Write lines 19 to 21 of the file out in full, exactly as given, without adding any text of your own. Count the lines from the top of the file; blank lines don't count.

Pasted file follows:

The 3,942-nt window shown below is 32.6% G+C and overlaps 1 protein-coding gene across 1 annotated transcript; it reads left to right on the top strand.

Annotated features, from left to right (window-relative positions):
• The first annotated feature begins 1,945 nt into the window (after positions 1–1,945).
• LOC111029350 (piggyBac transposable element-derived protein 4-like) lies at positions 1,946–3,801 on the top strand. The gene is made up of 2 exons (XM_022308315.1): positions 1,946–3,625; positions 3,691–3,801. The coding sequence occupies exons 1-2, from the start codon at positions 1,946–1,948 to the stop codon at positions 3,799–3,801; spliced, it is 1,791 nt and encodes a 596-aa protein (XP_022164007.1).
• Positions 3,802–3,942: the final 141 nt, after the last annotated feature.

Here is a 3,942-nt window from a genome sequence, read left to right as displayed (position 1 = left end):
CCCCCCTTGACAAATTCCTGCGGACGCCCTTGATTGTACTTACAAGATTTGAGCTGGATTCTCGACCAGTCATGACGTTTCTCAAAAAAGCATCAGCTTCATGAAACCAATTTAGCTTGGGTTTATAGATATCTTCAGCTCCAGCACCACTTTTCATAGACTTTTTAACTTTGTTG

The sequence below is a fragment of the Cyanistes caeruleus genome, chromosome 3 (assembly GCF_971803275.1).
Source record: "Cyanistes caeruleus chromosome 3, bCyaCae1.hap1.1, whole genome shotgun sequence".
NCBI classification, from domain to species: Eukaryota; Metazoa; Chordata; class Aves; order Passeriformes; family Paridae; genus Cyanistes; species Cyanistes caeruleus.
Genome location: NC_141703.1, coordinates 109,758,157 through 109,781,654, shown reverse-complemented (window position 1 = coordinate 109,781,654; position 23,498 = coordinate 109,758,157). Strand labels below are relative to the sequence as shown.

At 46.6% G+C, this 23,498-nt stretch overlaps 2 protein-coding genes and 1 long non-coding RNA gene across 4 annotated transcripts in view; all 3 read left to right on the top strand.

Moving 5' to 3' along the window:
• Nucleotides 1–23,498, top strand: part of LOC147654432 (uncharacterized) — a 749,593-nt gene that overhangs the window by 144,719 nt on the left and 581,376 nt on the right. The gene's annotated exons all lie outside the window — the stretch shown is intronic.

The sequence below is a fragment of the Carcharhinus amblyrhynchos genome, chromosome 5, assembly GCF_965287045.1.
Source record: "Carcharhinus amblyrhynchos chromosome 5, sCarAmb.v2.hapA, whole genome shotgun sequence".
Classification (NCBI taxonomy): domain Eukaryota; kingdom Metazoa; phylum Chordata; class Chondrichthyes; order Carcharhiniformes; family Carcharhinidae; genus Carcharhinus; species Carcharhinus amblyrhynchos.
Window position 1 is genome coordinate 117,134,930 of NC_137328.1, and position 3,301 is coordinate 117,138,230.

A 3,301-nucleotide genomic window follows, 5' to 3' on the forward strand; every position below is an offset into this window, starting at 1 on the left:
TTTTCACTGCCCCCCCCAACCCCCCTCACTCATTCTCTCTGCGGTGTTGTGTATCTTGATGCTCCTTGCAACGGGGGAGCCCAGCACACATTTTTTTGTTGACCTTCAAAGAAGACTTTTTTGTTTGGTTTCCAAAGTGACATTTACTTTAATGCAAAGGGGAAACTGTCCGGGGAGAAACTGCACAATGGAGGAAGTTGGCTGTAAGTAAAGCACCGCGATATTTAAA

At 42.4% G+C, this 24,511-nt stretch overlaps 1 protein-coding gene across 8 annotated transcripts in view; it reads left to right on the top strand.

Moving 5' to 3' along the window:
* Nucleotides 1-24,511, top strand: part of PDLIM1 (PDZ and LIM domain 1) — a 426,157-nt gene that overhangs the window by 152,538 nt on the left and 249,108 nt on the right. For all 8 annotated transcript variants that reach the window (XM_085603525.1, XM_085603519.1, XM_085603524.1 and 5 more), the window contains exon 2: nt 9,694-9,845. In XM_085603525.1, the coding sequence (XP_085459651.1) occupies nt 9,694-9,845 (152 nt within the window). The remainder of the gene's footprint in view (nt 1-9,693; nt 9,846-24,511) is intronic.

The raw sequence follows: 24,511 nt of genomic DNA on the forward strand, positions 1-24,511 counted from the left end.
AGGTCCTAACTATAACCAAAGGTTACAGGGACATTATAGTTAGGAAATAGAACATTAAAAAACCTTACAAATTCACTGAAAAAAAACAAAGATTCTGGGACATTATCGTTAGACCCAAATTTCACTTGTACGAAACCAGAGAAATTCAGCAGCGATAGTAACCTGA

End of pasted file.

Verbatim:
A 3,301-nucleotide genomic window follows, 5' to 3' on the forward strand; every position below is an offset into this window, starting at 1 on the left:
TTTTCACTGCCCCCCCCAACCCCCCTCACTCATTCTCTCTGCGGTGTTGTGTATCTTGATGCTCCTTGCAACGGGGGAGCCCAGCACACATTTTTTTGTTGACCTTCAAAGAAGACTTTTTTGTTTGGTTTCCAAAGTGACATTTACTTTAATGCAAAGGGGAAACTGTCCGGGGAGAAACTGCACAATGGAGGAAGTTGGCTGTAAGTAAAGCACCGCGATATTTAAA

At 42.4% G+C, this 24,511-nt stretch overlaps 1 protein-coding gene across 8 annotated transcripts in view; it reads left to right on the top strand.